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MidTown : For Good

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endowment fund to boost midtown group's good works

The two square miles of real estate between downtown Cleveland and University Circle are bursting with development. A local nonprofit has established a fund to ensure that work continues to flourish.

On June 20, economic development corporation MidTown Cleveland, Inc. announced the creation of the MidTown Cleveland, Inc. Endowment Fund at the Cleveland Foundation. The fund, under the foundation's guidance, proposes to build a sustainable revenue source to secure continued activity in the burgeoning district. This will include promotion of the health-tech corridor, a three-mile expanse of hospitals, business incubators, educational institutions and high-tech companies situated within MidTown.

The growing tech corridor isn't the only project the fund will support, notes MidTown chairman John Melchiorre. The group plans to leave other "footprints" on the community as well, be they demolishing old buildings, planting flowers along Euclid Avenue or helping transform distressed properties into job-creating enterprises.

"The Cleveland Foundation has been a leading supporter of the revitalization of Midtown, so this is just the latest way our two organizations have joined forces for the betterment of that neighborhood," said Kaye Ridolfi, senior vice president of advancement at the Cleveland Foundation.

Founded by Cleveland businessman Mort Mandel and others some 30 years ago, MidTown Cleveland has helped develop the area into a business district home to 600 companies and 18,000 employees. Executive director Jim Haviland views MidTown as part of the city's renaissance, and believes the fund will sustain the region for decades to come.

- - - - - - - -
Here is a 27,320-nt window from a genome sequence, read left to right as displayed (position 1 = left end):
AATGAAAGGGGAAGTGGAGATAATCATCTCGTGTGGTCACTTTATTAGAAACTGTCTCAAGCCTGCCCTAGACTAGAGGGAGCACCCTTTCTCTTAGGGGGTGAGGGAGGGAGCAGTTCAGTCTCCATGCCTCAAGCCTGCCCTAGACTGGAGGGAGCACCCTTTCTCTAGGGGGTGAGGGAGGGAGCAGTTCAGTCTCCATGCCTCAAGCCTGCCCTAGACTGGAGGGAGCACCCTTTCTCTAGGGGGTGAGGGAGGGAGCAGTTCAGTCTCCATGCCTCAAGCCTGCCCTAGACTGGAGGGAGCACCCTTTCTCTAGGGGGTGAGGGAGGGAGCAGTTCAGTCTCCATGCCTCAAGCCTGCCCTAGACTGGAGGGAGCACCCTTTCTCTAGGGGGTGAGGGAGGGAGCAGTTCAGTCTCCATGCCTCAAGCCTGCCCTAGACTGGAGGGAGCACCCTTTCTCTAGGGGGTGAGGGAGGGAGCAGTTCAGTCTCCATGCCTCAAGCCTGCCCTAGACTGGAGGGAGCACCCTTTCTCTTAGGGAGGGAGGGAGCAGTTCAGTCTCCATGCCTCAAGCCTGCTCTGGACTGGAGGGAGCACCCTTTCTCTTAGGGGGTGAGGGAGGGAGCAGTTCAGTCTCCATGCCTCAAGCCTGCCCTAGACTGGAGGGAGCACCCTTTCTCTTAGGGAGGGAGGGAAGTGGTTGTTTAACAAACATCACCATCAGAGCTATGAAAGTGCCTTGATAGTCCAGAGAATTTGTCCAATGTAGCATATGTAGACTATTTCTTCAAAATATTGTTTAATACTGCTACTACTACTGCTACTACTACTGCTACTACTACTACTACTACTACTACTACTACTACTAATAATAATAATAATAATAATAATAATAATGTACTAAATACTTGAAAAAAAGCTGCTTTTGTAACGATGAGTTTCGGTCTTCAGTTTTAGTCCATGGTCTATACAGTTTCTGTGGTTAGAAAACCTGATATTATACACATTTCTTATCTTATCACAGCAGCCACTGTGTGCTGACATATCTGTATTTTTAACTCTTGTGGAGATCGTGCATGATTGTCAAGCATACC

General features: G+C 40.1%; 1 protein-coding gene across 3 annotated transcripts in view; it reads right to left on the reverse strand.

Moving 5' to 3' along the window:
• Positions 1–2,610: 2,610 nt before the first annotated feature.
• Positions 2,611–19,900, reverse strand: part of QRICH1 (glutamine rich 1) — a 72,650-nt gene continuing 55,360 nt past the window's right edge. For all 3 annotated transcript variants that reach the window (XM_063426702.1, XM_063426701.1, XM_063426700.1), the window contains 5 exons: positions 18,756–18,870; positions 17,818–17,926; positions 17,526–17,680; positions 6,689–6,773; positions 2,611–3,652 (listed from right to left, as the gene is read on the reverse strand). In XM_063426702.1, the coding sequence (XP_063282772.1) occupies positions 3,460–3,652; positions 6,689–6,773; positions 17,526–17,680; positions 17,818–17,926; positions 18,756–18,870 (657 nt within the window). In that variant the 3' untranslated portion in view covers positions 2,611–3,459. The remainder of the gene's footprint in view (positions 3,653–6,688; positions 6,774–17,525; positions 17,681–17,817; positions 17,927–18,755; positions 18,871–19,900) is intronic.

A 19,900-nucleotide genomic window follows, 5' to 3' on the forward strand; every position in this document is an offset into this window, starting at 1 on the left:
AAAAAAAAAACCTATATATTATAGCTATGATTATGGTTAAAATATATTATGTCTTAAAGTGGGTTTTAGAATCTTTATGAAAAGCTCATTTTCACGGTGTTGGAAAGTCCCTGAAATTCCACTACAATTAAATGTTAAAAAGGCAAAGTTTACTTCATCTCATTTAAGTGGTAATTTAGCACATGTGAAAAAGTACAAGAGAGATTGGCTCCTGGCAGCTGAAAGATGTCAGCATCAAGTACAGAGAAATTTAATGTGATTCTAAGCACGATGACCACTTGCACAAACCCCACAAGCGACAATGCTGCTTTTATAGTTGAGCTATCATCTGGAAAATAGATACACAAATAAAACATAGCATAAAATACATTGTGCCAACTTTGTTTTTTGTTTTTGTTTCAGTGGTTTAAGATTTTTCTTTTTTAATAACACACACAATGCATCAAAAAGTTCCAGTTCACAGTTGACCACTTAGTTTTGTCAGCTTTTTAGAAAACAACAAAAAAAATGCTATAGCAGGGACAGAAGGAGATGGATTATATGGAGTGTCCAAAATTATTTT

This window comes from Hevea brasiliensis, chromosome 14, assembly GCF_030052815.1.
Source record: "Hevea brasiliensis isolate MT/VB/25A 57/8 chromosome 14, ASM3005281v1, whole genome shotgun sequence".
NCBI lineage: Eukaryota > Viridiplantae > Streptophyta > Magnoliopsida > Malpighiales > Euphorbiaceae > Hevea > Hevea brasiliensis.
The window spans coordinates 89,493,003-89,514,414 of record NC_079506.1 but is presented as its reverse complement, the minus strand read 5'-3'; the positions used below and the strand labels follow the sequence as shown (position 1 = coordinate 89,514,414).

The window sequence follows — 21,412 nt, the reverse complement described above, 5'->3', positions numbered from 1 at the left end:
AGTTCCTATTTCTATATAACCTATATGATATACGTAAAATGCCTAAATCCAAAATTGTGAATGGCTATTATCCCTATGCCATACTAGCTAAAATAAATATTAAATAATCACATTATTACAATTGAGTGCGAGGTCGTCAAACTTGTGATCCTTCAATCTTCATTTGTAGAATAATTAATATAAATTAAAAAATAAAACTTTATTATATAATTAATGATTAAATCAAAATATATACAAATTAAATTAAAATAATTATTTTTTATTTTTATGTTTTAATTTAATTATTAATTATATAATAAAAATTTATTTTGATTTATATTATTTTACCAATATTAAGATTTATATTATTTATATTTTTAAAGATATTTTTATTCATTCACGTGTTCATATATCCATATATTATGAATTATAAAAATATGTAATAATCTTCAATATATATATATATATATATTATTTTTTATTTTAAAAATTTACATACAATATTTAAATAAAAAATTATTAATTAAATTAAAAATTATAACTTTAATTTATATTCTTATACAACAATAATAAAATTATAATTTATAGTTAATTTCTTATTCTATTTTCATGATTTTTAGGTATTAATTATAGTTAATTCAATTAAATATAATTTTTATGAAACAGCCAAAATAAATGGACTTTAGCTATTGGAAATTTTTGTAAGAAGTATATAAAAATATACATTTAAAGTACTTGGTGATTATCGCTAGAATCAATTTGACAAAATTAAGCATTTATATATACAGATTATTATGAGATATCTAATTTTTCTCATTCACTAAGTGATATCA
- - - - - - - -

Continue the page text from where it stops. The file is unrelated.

"It helps us to continue the role we play" within the neighborhood, says Haviland.

 
SOURCES: John Melchiorre, Jim Haviland, Kaye Ridolfi
WRITER: Douglas J. Guth

'courage fund' created to help cleveland kidnap survivors

The brave escape of three women held captive in a Cleveland home has garnered a philanthropic response from local political and business entities.

The Cleveland Courage Fund was established by Cleveland City Council members Brian Cummins, Matt Zone and Dona Brady to benefit kidnap victims Gina DeJesus, Michelle Knight, Amanda Berry and Berry's daughter. The funds were set up at the Cleveland Foundation and Key Bank two days after the release of the survivors, and have raised $650,000 to date. The total includes a $50,000 gift from the Cleveland Foundation and a $10,000 donation from Key Bank.

Money can be donated through the foundation's website or at KeyBank branches throughout Northeast Ohio, says Tom Stevens, the bank's vice chair and chief administrative officer. Prospective donors also can mail funds to the Cleveland Courage Fund care of the Cleveland Foundation, 1422 Euclid Ave., Suite 1300, Cleveland, Ohio, 44115.

KeyBank is providing pro bono financial council to the affected women and their families."We hope that through the generosity of the public, we can help these women get the resources they need," Stevens says. "We are delighted to serve as advisors to help ensure that Gina, Michelle and Amanda are able to use the money for their well-being."

Since its inception, the fund has received contributions from all 50 states as well as overseas. Groups including Jones Day, which is providing free legal council to the women, and The Centers for Families and Children are working to get every penny of the donated dollars into the right hands.

"People have been very generous with their contributions," says Stevens.